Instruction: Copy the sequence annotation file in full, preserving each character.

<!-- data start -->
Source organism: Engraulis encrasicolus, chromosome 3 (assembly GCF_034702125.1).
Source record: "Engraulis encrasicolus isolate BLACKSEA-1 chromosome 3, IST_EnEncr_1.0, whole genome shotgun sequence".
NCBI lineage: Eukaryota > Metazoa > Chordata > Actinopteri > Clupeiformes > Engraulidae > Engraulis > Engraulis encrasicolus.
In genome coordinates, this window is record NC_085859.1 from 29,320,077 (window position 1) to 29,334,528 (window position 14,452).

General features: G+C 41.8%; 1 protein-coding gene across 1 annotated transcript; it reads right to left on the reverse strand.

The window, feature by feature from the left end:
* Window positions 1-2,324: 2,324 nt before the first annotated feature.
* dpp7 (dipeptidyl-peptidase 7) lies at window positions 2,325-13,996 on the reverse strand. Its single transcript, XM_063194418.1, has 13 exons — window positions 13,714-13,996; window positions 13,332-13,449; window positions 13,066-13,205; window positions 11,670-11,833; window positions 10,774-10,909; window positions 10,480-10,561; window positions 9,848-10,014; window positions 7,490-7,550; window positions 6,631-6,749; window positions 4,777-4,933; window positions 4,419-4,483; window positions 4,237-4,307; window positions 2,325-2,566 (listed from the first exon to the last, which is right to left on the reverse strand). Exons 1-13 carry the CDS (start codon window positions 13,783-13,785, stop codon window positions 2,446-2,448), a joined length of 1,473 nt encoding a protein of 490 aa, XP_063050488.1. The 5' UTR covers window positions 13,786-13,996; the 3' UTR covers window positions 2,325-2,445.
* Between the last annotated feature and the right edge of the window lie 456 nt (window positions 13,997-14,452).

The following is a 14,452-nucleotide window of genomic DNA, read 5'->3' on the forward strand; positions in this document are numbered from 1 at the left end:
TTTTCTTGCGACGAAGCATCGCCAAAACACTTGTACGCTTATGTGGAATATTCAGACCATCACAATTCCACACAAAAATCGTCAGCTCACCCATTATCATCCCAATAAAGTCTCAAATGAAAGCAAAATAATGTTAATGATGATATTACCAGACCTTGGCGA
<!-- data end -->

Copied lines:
Source organism: Engraulis encrasicolus, chromosome 3 (assembly GCF_034702125.1).
Source record: "Engraulis encrasicolus isolate BLACKSEA-1 chromosome 3, IST_EnEncr_1.0, whole genome shotgun sequence".
NCBI lineage: Eukaryota > Metazoa > Chordata > Actinopteri > Clupeiformes > Engraulidae > Engraulis > Engraulis encrasicolus.
In genome coordinates, this window is record NC_085859.1 from 29,320,077 (window position 1) to 29,334,528 (window position 14,452).

General features: G+C 41.8%; 1 protein-coding gene across 1 annotated transcript; it reads right to left on the reverse strand.

The window, feature by feature from the left end:
* Window positions 1-2,324: 2,324 nt before the first annotated feature.
* dpp7 (dipeptidyl-peptidase 7) lies at window positions 2,325-13,996 on the reverse strand. Its single transcript, XM_063194418.1, has 13 exons — window positions 13,714-13,996; window positions 13,332-13,449; window positions 13,066-13,205; window positions 11,670-11,833; window positions 10,774-10,909; window positions 10,480-10,561; window positions 9,848-10,014; window positions 7,490-7,550; window positions 6,631-6,749; window positions 4,777-4,933; window positions 4,419-4,483; window positions 4,237-4,307; window positions 2,325-2,566 (listed from the first exon to the last, which is right to left on the reverse strand). Exons 1-13 carry the CDS (start codon window positions 13,783-13,785, stop codon window positions 2,446-2,448), a joined length of 1,473 nt encoding a protein of 490 aa, XP_063050488.1. The 5' UTR covers window positions 13,786-13,996; the 3' UTR covers window positions 2,325-2,445.
* Between the last annotated feature and the right edge of the window lie 456 nt (window positions 13,997-14,452).

The following is a 14,452-nucleotide window of genomic DNA, read 5'->3' on the forward strand; positions in this document are numbered from 1 at the left end:
TTTTCTTGCGACGAAGCATCGCCAAAACACTTGTACGCTTATGTGGAATATTCAGACCATCACAATTCCACACAAAAATCGTCAGCTCACCCATTATCATCCCAATAAAGTCTCAAATGAAAGCAAAATAATGTTAATGATGATATTACCAGACCTTGGCGA